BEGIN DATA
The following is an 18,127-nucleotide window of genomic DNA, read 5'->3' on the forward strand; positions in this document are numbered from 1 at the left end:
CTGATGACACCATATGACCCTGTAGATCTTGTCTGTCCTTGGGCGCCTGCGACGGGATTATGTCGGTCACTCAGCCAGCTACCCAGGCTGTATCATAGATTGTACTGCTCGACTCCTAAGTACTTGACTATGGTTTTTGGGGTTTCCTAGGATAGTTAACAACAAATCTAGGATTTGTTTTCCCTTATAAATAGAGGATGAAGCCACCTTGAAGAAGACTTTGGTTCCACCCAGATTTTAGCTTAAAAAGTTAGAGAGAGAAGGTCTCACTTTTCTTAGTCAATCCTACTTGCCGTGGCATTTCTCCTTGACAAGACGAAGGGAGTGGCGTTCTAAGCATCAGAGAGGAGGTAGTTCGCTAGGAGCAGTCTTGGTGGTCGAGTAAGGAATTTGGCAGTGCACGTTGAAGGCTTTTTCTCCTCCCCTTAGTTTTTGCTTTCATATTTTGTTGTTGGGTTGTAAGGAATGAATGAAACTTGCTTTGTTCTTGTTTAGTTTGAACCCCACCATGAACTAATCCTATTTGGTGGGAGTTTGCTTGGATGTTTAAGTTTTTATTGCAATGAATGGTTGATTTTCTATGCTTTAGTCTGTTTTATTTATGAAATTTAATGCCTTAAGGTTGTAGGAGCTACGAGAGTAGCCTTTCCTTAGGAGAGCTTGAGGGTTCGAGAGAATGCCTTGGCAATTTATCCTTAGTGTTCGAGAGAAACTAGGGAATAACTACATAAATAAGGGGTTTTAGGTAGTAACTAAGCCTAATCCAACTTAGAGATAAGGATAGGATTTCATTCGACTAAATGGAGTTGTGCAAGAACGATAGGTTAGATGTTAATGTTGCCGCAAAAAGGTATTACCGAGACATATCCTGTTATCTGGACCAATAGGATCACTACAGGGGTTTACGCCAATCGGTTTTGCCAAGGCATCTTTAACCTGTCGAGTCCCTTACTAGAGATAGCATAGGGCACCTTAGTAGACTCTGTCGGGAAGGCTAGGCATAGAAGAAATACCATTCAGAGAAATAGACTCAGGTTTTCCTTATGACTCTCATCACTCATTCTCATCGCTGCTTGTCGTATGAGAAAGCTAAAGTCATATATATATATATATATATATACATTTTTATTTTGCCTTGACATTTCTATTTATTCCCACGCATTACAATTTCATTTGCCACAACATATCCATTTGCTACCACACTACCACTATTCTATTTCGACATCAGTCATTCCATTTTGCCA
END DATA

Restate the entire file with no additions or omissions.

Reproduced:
The following is an 18,127-nucleotide window of genomic DNA, read 5'->3' on the forward strand; positions in this document are numbered from 1 at the left end:
CTGATGACACCATATGACCCTGTAGATCTTGTCTGTCCTTGGGCGCCTGCGACGGGATTATGTCGGTCACTCAGCCAGCTACCCAGGCTGTATCATAGATTGTACTGCTCGACTCCTAAGTACTTGACTATGGTTTTTGGGGTTTCCTAGGATAGTTAACAACAAATCTAGGATTTGTTTTCCCTTATAAATAGAGGATGAAGCCACCTTGAAGAAGACTTTGGTTCCACCCAGATTTTAGCTTAAAAAGTTAGAGAGAGAAGGTCTCACTTTTCTTAGTCAATCCTACTTGCCGTGGCATTTCTCCTTGACAAGACGAAGGGAGTGGCGTTCTAAGCATCAGAGAGGAGGTAGTTCGCTAGGAGCAGTCTTGGTGGTCGAGTAAGGAATTTGGCAGTGCACGTTGAAGGCTTTTTCTCCTCCCCTTAGTTTTTGCTTTCATATTTTGTTGTTGGGTTGTAAGGAATGAATGAAACTTGCTTTGTTCTTGTTTAGTTTGAACCCCACCATGAACTAATCCTATTTGGTGGGAGTTTGCTTGGATGTTTAAGTTTTTATTGCAATGAATGGTTGATTTTCTATGCTTTAGTCTGTTTTATTTATGAAATTTAATGCCTTAAGGTTGTAGGAGCTACGAGAGTAGCCTTTCCTTAGGAGAGCTTGAGGGTTCGAGAGAATGCCTTGGCAATTTATCCTTAGTGTTCGAGAGAAACTAGGGAATAACTACATAAATAAGGGGTTTTAGGTAGTAACTAAGCCTAATCCAACTTAGAGATAAGGATAGGATTTCATTCGACTAAATGGAGTTGTGCAAGAACGATAGGTTAGATGTTAATGTTGCCGCAAAAAGGTATTACCGAGACATATCCTGTTATCTGGACCAATAGGATCACTACAGGGGTTTACGCCAATCGGTTTTGCCAAGGCATCTTTAACCTGTCGAGTCCCTTACTAGAGATAGCATAGGGCACCTTAGTAGACTCTGTCGGGAAGGCTAGGCATAGAAGAAATACCATTCAGAGAAATAGACTCAGGTTTTCCTTATGACTCTCATCACTCATTCTCATCGCTGCTTGTCGTATGAGAAAGCTAAAGTCATATATATATATATATATATATACATTTTTATTTTGCCTTGACATTTCTATTTATTCCCACGCATTACAATTTCATTTGCCACAACATATCCATTTGCTACCACACTACCACTATTCTATTTCGACATCAGTCATTCCATTTTGCCA